These schools are involved in the Equine Assisted Activity and Therapy program (EAAT) at Horsepower Farm, which is funded by Huntingdon County PRIDE, an organization that has many programs for those with special needs.
Pletcher is a local rider who has ridden with the Texas Trick Riders and Tommie Turvey in Florida. She is close friends with Pam Hayes-Houldin, director of Horsepower Farm, and has agreed to showcase different horse activities and riding styles to the students in EAAT. This will be her third year of performing at the farm.
The program is designed for students with special needs, and the overall benefits involve cognitive, emotional, social and physical aspects, said Hayes-Houldin. Activities include not only horse riding, but stable cleaning and general horse care as well.
“In regards to physical benefits, riding uses a lot of muscles and can strengthen those muscles as well as increase balance. The motion of a horse’s walk is nearly identical to a human’s, so when you’re riding a horse, your hips move nearly the same way as if you were walking,” said Hayes- Houldin. “It therefore benefits kids who have physical issues where they can’t use their pelvis in a normal way.”
Christy Webb, a HorsepowerFarm participant, has especially benefitted from the program in this regard.
“I’ve been riding since I was 8 years old, but I was diagnosed with cancer in February 2011 when I was 15, and had to have an amputation performed on my leg. They helped me get back into shape to keep pursuing horse riding,” she said. “I’ve been riding with them for a year and a half. When I started, I wasn’t able to get on the horse very well, but now I am riding on my own and the experience has helped me improve my walking as well.”
The cognitive, emotional and social benefits integrate with one another on several points. Many of the kids live in foster homes and look forward to their time on the farm, which aids in positive interaction with each other as well as with animals.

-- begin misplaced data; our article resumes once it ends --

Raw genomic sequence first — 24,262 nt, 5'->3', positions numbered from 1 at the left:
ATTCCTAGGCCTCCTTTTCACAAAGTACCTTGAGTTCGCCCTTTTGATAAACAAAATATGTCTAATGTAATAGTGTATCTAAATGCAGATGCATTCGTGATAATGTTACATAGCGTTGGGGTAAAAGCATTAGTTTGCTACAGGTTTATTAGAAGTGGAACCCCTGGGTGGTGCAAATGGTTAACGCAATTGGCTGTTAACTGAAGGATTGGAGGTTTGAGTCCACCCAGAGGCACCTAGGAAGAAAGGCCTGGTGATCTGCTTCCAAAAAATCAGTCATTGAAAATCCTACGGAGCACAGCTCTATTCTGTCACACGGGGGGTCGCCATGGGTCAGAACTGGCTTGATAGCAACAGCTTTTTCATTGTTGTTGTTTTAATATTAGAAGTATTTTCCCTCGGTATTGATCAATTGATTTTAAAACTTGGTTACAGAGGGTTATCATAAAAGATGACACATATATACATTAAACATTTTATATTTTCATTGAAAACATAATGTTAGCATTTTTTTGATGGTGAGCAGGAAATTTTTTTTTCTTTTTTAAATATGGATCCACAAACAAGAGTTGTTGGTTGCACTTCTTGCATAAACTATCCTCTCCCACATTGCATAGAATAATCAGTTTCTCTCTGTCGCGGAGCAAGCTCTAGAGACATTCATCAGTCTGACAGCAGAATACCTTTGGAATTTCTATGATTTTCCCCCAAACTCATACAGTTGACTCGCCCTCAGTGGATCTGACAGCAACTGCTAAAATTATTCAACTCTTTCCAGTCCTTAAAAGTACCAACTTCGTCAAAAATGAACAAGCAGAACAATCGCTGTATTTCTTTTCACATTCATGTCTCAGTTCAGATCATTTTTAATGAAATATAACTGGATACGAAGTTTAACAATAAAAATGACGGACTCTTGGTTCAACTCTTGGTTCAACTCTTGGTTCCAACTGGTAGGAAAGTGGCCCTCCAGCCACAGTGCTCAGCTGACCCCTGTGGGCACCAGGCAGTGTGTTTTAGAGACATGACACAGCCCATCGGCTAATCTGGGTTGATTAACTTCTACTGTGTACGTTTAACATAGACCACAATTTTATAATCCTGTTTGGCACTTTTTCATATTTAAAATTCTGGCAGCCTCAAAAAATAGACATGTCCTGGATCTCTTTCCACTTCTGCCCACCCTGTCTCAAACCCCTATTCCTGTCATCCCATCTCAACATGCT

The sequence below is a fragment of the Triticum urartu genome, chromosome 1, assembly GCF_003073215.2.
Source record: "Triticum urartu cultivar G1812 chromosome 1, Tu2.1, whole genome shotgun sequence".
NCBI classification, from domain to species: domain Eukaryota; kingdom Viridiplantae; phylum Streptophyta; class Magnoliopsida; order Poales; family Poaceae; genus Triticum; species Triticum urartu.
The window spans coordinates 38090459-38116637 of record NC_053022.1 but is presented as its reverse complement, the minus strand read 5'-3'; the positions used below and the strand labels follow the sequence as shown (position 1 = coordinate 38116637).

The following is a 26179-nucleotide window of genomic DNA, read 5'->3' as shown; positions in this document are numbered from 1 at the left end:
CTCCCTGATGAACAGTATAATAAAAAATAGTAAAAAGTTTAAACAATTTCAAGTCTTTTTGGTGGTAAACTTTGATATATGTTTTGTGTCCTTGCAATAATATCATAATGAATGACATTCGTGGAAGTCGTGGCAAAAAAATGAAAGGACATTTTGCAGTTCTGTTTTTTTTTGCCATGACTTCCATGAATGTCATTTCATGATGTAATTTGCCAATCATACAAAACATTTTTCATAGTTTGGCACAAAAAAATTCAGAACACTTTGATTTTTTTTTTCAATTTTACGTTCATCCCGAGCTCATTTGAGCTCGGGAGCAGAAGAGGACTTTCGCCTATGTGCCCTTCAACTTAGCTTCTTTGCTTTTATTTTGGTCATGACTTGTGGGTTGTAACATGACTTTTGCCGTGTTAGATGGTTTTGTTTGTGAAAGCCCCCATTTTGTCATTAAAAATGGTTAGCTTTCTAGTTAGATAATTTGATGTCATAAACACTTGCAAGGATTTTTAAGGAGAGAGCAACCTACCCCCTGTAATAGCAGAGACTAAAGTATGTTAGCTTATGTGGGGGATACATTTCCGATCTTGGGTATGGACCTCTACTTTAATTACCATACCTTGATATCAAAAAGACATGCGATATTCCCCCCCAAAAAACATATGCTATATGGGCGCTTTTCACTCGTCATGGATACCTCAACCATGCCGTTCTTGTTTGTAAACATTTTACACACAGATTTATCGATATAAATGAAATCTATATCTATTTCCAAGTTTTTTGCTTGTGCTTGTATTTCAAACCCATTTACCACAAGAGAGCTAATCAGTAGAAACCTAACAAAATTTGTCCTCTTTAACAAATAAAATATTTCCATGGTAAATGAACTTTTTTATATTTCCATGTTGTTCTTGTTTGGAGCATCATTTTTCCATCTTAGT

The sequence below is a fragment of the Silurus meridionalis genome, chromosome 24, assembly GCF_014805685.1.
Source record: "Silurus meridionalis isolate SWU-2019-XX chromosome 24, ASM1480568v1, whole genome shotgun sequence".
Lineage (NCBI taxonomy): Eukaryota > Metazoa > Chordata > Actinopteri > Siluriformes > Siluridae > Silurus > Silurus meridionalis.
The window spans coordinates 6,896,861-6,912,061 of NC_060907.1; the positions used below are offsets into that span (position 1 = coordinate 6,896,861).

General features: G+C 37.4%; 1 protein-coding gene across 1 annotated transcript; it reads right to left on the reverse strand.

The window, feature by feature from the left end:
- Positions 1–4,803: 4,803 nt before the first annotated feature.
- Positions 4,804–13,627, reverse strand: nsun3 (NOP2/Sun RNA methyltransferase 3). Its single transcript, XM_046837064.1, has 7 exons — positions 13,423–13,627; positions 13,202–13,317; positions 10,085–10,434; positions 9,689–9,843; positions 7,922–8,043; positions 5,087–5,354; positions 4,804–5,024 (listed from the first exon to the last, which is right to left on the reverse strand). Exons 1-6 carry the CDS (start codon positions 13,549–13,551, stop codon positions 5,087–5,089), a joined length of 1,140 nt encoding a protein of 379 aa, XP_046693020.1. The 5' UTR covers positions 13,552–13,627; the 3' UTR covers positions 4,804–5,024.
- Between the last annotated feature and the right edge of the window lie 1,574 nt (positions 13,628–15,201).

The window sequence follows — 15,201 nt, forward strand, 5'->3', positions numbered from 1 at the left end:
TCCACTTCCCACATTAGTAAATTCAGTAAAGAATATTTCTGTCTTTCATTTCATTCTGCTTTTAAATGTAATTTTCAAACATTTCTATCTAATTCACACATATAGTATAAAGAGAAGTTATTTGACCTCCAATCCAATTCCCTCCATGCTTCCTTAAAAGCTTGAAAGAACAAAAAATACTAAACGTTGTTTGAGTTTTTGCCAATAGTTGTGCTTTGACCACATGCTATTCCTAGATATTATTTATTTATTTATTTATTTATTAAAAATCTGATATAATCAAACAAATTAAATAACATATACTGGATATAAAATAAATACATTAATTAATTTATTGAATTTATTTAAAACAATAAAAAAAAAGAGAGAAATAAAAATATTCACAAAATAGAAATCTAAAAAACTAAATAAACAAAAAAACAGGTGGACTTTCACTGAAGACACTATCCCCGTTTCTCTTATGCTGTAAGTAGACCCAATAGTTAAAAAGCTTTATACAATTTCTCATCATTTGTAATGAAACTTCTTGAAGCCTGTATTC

“We try to incorporate some of the things they’re working on in the classroom, such as spelling, colors and names. There are a number of colorcoded systems in place that teach the kids how to take charge and learn how to care for and ride horses with fewer instruction as they learn. Many teachers have reported that their grades noticeably improve after their involvement with the program,” said Hayes- Houldin.
The horses that the kids work with are properly trained and hand picked by Hayes- Houldin, who has been around horses her whole life.
“If someone wants to donate a horse to us, I have a number of questions that I typically ask to see if they qualify. Usually I can tell if the horse has had the kind of training that I need. Show horses are usually perfect as they are used to the ring and the kind of riding we do here,” said Hayes-Houldin. “I usually wouldn’t use a barrel horse, one used for high-speed racing or obstacles, as that’s not something that we need.”
The horses themselves are well cared for, she explained. They have a huge pasture they are set free in at the end of the day and, in the morning, they are brought back to the stables. Each horse is only used once a day for riding, and horses are retired entirely once they’ve aged to avoid over use.
The trick riding event will take place at noon Friday. Questions may be directed to Hayes-Houldin at email@example.com.